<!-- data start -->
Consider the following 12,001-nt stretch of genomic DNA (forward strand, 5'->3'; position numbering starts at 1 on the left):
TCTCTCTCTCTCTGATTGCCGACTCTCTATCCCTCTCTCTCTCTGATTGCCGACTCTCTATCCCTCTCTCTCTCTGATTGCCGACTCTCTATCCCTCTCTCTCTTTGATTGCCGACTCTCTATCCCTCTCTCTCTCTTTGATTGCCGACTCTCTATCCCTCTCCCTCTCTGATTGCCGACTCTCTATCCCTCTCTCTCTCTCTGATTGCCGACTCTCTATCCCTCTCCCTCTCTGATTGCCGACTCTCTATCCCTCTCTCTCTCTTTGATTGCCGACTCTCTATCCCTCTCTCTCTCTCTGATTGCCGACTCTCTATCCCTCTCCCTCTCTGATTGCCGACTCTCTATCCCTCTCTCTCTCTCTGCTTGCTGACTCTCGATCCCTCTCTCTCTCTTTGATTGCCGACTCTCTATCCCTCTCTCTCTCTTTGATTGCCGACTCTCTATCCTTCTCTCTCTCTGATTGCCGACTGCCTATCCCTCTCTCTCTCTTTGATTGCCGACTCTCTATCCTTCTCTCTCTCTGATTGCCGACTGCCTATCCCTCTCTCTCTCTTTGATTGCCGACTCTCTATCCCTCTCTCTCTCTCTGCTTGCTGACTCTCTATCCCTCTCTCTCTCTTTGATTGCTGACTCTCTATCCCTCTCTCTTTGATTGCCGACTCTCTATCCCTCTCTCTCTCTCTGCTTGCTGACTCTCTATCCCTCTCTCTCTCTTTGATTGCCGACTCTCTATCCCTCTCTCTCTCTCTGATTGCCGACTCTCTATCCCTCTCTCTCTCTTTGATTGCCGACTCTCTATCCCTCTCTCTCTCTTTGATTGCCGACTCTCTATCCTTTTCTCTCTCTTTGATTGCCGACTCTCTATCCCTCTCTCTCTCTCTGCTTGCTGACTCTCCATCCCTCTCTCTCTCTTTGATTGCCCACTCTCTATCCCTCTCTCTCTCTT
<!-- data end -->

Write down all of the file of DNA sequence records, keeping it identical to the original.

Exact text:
Consider the following 12,001-nt stretch of genomic DNA (forward strand, 5'->3'; position numbering starts at 1 on the left):
TCTCTCTCTCTCTGATTGCCGACTCTCTATCCCTCTCTCTCTCTGATTGCCGACTCTCTATCCCTCTCTCTCTCTGATTGCCGACTCTCTATCCCTCTCTCTCTTTGATTGCCGACTCTCTATCCCTCTCTCTCTCTTTGATTGCCGACTCTCTATCCCTCTCCCTCTCTGATTGCCGACTCTCTATCCCTCTCTCTCTCTCTGATTGCCGACTCTCTATCCCTCTCCCTCTCTGATTGCCGACTCTCTATCCCTCTCTCTCTCTTTGATTGCCGACTCTCTATCCCTCTCTCTCTCTCTGATTGCCGACTCTCTATCCCTCTCCCTCTCTGATTGCCGACTCTCTATCCCTCTCTCTCTCTCTGCTTGCTGACTCTCGATCCCTCTCTCTCTCTTTGATTGCCGACTCTCTATCCCTCTCTCTCTCTTTGATTGCCGACTCTCTATCCTTCTCTCTCTCTGATTGCCGACTGCCTATCCCTCTCTCTCTCTTTGATTGCCGACTCTCTATCCTTCTCTCTCTCTGATTGCCGACTGCCTATCCCTCTCTCTCTCTTTGATTGCCGACTCTCTATCCCTCTCTCTCTCTCTGCTTGCTGACTCTCTATCCCTCTCTCTCTCTTTGATTGCTGACTCTCTATCCCTCTCTCTTTGATTGCCGACTCTCTATCCCTCTCTCTCTCTCTGCTTGCTGACTCTCTATCCCTCTCTCTCTCTTTGATTGCCGACTCTCTATCCCTCTCTCTCTCTCTGATTGCCGACTCTCTATCCCTCTCTCTCTCTTTGATTGCCGACTCTCTATCCCTCTCTCTCTCTTTGATTGCCGACTCTCTATCCTTTTCTCTCTCTTTGATTGCCGACTCTCTATCCCTCTCTCTCTCTCTGCTTGCTGACTCTCCATCCCTCTCTCTCTCTTTGATTGCCCACTCTCTATCCCTCTCTCTCTCTT